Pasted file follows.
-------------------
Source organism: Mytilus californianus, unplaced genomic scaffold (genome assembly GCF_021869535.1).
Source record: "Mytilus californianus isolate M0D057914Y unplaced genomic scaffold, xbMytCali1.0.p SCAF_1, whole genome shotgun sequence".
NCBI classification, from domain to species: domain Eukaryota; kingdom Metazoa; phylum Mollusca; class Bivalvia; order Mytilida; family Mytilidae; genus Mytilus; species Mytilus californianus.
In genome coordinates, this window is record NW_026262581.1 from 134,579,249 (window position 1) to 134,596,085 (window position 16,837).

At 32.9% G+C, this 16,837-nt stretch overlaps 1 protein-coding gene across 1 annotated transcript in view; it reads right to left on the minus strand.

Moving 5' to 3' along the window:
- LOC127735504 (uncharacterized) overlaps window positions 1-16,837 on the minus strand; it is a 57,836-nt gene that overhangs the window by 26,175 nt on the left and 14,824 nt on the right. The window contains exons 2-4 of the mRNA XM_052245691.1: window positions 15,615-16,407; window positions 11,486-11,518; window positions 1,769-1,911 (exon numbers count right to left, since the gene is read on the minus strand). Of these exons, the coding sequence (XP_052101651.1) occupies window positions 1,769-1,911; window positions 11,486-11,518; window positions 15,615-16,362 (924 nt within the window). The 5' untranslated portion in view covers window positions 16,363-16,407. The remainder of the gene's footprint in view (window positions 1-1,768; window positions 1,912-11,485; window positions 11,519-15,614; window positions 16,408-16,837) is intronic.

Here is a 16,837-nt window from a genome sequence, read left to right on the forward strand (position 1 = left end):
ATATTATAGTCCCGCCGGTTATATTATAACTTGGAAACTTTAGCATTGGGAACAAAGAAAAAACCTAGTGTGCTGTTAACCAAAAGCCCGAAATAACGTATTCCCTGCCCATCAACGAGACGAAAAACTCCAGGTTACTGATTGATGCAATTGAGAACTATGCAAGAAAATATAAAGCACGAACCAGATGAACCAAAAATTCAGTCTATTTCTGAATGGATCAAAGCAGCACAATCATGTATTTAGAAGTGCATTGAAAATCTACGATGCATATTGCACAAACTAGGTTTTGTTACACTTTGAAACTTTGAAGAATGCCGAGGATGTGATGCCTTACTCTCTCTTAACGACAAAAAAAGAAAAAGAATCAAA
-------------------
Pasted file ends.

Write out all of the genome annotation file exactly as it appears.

Source organism: Mytilus californianus, unplaced genomic scaffold (genome assembly GCF_021869535.1).
Source record: "Mytilus californianus isolate M0D057914Y unplaced genomic scaffold, xbMytCali1.0.p SCAF_1, whole genome shotgun sequence".
NCBI classification, from domain to species: domain Eukaryota; kingdom Metazoa; phylum Mollusca; class Bivalvia; order Mytilida; family Mytilidae; genus Mytilus; species Mytilus californianus.
In genome coordinates, this window is record NW_026262581.1 from 134,579,249 (window position 1) to 134,596,085 (window position 16,837).

At 32.9% G+C, this 16,837-nt stretch overlaps 1 protein-coding gene across 1 annotated transcript in view; it reads right to left on the minus strand.

Moving 5' to 3' along the window:
- LOC127735504 (uncharacterized) overlaps window positions 1-16,837 on the minus strand; it is a 57,836-nt gene that overhangs the window by 26,175 nt on the left and 14,824 nt on the right. The window contains exons 2-4 of the mRNA XM_052245691.1: window positions 15,615-16,407; window positions 11,486-11,518; window positions 1,769-1,911 (exon numbers count right to left, since the gene is read on the minus strand). Of these exons, the coding sequence (XP_052101651.1) occupies window positions 1,769-1,911; window positions 11,486-11,518; window positions 15,615-16,362 (924 nt within the window). The 5' untranslated portion in view covers window positions 16,363-16,407. The remainder of the gene's footprint in view (window positions 1-1,768; window positions 1,912-11,485; window positions 11,519-15,614; window positions 16,408-16,837) is intronic.

Here is a 16,837-nt window from a genome sequence, read left to right on the forward strand (position 1 = left end):
ATATTATAGTCCCGCCGGTTATATTATAACTTGGAAACTTTAGCATTGGGAACAAAGAAAAAACCTAGTGTGCTGTTAACCAAAAGCCCGAAATAACGTATTCCCTGCCCATCAACGAGACGAAAAACTCCAGGTTACTGATTGATGCAATTGAGAACTATGCAAGAAAATATAAAGCACGAACCAGATGAACCAAAAATTCAGTCTATTTCTGAATGGATCAAAGCAGCACAATCATGTATTTAGAAGTGCATTGAAAATCTACGATGCATATTGCACAAACTAGGTTTTGTTACACTTTGAAACTTTGAAGAATGCCGAGGATGTGATGCCTTACTCTCTCTTAACGACAAAAAAAGAAAAAGAATCAAA